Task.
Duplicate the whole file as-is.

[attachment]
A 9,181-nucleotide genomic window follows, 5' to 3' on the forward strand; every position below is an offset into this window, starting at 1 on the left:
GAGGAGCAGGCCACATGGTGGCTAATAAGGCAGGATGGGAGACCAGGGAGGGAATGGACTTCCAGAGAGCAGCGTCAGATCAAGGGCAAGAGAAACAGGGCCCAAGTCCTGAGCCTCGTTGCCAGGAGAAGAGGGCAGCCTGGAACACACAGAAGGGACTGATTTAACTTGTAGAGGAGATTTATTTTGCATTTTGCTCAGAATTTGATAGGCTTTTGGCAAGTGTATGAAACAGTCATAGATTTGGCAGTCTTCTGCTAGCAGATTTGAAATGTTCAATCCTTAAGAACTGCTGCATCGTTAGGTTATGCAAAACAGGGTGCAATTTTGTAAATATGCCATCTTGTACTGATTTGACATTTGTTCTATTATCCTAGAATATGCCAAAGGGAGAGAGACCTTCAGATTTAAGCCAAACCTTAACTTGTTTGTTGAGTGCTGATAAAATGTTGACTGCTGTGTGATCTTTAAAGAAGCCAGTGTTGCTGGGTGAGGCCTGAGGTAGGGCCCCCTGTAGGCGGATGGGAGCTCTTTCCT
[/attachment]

A 9,181-nucleotide genomic window follows, 5' to 3' on the forward strand; every position below is an offset into this window, starting at 1 on the left:
GAGGAGCAGGCCACATGGTGGCTAATAAGGCAGGATGGGAGACCAGGGAGGGAATGGACTTCCAGAGAGCAGCGTCAGATCAAGGGCAAGAGAAACAGGGCCCAAGTCCTGAGCCTCGTTGCCAGGAGAAGAGGGCAGCCTGGAACACACAGAAGGGACTGATTTAACTTGTAGAGGAGATTTATTTTGCATTTTGCTCAGAATTTGATAGGCTTTTGGCAAGTGTATGAAACAGTCATAGATTTGGCAGTCTTCTGCTAGCAGATTTGAAATGTTCAATCCTTAAGAACTGCTGCATCGTTAGGTTATGCAAAACAGGGTGCAATTTTGTAAATATGCCATCTTGTACTGATTTGACATTTGTTCTATTATCCTAGAATATGCCAAAGGGAGAGAGACCTTCAGATTTAAGCCAAACCTTAACTTGTTTGTTGAGTGCTGATAAAATGTTGACTGCTGTGTGATCTTTAAAGAAGCCAGTGTTGCTGGGTGAGGCCTGAGGTAGGGCCCCCTGTAGGCGGATGGGAGCTCTTTCCT